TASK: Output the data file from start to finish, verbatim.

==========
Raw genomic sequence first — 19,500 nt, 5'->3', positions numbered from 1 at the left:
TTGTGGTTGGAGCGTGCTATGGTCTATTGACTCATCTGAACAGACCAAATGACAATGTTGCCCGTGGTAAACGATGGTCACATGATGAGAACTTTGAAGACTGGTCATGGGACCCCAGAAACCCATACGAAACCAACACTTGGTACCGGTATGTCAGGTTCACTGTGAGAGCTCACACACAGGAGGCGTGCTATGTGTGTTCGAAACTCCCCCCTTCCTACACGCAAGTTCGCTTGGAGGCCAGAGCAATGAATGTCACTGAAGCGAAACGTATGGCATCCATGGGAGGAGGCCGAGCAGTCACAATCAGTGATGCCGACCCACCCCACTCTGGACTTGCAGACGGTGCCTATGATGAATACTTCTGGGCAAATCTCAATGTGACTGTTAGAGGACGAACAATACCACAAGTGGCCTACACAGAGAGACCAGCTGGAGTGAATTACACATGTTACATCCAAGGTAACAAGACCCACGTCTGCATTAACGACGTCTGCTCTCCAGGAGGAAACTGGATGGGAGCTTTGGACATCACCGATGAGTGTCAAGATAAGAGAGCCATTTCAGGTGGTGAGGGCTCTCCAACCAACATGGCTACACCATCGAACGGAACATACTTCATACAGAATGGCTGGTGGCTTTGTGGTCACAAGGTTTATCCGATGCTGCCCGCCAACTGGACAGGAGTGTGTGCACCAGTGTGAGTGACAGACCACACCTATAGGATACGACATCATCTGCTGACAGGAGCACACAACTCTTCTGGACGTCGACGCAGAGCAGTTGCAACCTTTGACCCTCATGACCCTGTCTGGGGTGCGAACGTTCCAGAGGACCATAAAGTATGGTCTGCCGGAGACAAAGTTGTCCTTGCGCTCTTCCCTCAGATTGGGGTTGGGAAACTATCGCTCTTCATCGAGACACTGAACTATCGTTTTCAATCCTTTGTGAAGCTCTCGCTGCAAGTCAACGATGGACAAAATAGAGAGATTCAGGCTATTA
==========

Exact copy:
Raw genomic sequence first — 19,500 nt, 5'->3', positions numbered from 1 at the left:
TTGTGGTTGGAGCGTGCTATGGTCTATTGACTCATCTGAACAGACCAAATGACAATGTTGCCCGTGGTAAACGATGGTCACATGATGAGAACTTTGAAGACTGGTCATGGGACCCCAGAAACCCATACGAAACCAACACTTGGTACCGGTATGTCAGGTTCACTGTGAGAGCTCACACACAGGAGGCGTGCTATGTGTGTTCGAAACTCCCCCCTTCCTACACGCAAGTTCGCTTGGAGGCCAGAGCAATGAATGTCACTGAAGCGAAACGTATGGCATCCATGGGAGGAGGCCGAGCAGTCACAATCAGTGATGCCGACCCACCCCACTCTGGACTTGCAGACGGTGCCTATGATGAATACTTCTGGGCAAATCTCAATGTGACTGTTAGAGGACGAACAATACCACAAGTGGCCTACACAGAGAGACCAGCTGGAGTGAATTACACATGTTACATCCAAGGTAACAAGACCCACGTCTGCATTAACGACGTCTGCTCTCCAGGAGGAAACTGGATGGGAGCTTTGGACATCACCGATGAGTGTCAAGATAAGAGAGCCATTTCAGGTGGTGAGGGCTCTCCAACCAACATGGCTACACCATCGAACGGAACATACTTCATACAGAATGGCTGGTGGCTTTGTGGTCACAAGGTTTATCCGATGCTGCCCGCCAACTGGACAGGAGTGTGTGCACCAGTGTGAGTGACAGACCACACCTATAGGATACGACATCATCTGCTGACAGGAGCACACAACTCTTCTGGACGTCGACGCAGAGCAGTTGCAACCTTTGACCCTCATGACCCTGTCTGGGGTGCGAACGTTCCAGAGGACCATAAAGTATGGTCTGCCGGAGACAAAGTTGTCCTTGCGCTCTTCCCTCAGATTGGGGTTGGGAAACTATCGCTCTTCATCGAGACACTGAACTATCGTTTTCAATCCTTTGTGAAGCTCTCGCTGCAAGTCAACGATGGACAAAATAGAGAGATTCAGGCTATTA